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Steam ui update

In the past four years, developers have successfully released 4,000 OpenVR games on Steam for various VR headsets.

Recently, Valve announced that they will change the way they provide virtual reality. To support the next generation of VR games and applications, Valve is turning to OpenXR API. This is the opposite of OpenVR, which is used by many games so far.

This means that many new features in SteamVR "will appear on the OpenXR side, not as a new OpenVR API."

OpenXR is an open standard for VR and AR, originally developed in March 2019. It was developed by a group of companies managed by Khronos. There are some familiar faces in the group, such as Facebook, Valve, Microsoft, AMD, Nvidia, HTC, Google, Epic and Unity. The basic idea of the

OpenXR API is that it allows developers to implement universal virtual reality support in their applications and games. This means that, in theory, any future OpenXR application should run in any virtual reality viewer for PCs. Technically speaking, any Android OpenXR application should also run on any standalone headset.

OpenVR is Valve's SteamVR API, only available for PC VR headsets. This means that it is not compatible with Android headsets such as Quest and cannot be used with the Oculus Rift store application due to Facebook policy.

Therefore, applications with Oculus API can only run on Oculus hardware. For developers using custom engines, this means that they must create multiple APIs to be compatible with different headsets. As you can imagine, this can be time consuming for developers.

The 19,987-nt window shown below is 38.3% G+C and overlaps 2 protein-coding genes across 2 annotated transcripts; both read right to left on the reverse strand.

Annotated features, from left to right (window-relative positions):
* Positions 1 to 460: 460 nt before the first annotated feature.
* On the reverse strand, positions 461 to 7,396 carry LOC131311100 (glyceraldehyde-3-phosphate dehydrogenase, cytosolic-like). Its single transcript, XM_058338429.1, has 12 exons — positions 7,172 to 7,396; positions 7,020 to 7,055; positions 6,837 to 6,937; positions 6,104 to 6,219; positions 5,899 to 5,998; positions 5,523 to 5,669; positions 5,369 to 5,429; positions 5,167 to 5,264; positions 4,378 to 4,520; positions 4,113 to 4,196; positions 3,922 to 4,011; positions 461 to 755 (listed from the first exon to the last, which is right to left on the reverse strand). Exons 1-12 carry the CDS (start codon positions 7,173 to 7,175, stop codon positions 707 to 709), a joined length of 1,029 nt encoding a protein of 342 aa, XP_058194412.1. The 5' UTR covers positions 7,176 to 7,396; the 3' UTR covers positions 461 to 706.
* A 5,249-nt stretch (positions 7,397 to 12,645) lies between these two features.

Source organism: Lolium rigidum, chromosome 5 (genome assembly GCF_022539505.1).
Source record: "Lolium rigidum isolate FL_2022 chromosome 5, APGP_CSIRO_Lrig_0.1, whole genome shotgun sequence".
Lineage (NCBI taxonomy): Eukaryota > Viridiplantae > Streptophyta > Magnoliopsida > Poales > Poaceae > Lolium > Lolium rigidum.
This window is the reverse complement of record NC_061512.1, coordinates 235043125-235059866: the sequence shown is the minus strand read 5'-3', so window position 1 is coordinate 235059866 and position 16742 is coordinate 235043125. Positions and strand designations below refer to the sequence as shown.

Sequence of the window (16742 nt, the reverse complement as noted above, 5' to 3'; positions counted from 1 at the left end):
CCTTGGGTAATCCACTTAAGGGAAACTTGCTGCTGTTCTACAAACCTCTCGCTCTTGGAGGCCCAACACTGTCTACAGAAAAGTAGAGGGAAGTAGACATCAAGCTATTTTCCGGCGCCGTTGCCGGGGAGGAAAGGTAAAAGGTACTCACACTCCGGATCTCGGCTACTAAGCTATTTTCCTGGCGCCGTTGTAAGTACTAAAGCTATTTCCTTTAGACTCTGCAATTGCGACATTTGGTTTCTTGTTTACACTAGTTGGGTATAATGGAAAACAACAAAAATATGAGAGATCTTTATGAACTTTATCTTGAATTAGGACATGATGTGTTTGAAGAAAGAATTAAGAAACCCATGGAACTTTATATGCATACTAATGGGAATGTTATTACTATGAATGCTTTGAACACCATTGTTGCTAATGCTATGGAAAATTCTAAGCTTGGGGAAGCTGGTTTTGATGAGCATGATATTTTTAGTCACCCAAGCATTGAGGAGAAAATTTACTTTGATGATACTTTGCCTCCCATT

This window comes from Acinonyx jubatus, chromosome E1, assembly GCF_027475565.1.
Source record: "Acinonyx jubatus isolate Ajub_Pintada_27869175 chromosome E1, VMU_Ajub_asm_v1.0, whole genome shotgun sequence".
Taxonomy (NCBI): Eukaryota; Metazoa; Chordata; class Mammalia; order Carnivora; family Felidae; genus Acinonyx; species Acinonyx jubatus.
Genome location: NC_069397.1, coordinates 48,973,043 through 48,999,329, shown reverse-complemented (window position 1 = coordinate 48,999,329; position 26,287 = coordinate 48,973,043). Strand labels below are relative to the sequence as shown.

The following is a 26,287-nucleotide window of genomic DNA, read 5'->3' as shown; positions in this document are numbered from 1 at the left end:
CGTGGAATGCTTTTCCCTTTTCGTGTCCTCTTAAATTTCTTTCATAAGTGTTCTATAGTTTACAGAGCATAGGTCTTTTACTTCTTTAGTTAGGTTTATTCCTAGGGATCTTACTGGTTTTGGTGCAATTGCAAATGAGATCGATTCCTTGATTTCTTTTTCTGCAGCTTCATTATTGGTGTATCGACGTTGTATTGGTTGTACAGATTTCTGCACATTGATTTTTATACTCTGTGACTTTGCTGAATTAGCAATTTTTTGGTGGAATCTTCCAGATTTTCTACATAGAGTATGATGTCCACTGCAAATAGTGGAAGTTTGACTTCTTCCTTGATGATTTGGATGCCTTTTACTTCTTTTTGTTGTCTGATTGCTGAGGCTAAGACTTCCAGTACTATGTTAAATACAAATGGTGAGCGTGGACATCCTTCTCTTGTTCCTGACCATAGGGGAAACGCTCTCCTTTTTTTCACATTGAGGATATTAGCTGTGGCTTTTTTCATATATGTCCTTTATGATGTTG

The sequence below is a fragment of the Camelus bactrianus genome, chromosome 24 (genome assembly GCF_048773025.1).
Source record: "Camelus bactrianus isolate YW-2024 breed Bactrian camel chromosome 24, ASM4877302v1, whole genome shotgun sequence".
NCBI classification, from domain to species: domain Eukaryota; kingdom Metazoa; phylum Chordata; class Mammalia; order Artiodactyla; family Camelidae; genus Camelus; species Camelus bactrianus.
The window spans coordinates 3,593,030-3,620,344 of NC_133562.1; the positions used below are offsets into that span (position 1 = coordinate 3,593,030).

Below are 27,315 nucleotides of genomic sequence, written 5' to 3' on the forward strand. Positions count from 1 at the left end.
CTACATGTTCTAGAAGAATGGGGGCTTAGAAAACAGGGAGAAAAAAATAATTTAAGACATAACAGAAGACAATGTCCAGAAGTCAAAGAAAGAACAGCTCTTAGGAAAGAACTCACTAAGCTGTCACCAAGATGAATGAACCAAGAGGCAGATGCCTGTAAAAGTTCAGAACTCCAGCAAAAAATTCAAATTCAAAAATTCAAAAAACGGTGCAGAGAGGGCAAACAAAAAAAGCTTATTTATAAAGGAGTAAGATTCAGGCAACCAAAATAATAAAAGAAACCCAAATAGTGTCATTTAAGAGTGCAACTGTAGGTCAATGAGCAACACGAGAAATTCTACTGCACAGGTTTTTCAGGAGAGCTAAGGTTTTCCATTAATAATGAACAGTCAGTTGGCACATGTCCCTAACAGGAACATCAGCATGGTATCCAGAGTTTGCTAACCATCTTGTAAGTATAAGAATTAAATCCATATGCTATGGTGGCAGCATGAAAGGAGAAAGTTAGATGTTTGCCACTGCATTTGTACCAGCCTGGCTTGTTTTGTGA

OpenXR was originally created to allow engineers and developers to target a single non-proprietary SDK. This should help alleviate the challenge of using a single API to create great multi-platform VR experiences.

If you are concerned about OpenVR, Valve has assured people that OpenVR support will not go away. OpenVR applications can still run on existing headsets and even future headsets.

"This is a key advantage of the PC ecosystem, and we intend to fully support existing OpenVR applications."

Valve has been working with engine developers to ensure that the main game engine is OpenXR compatible.

Valve emphasized that Epic has come a long way on OpenXR. Epic recently released Unreal Engine 4.24 with built-in OpenXR support.

Unity also got the latest SteamVR Unity plugin, which is currently in beta, but supports Unity XR for rendering and SteamVR input for controller rendering.

Currently, Facebook's Oculus Quest has prototype support for OpenXR, and Rift is expected to receive support soon.

When it comes to the open source world, Godot and Blender have also started embracing the OpenXR API. It seems that they have also come a long way. Support

OpenXR will now be available in SteamVR Beta, Valve requires developers to test it and provide feedback. In general, some celebrities in the VR industry seem to be pushing OpenXR with all their might, especially now that Valve is putting it into practice.

What do you think about the migration to OpenXR? A lot of time has passed? Let us know your thoughts in the comments below.

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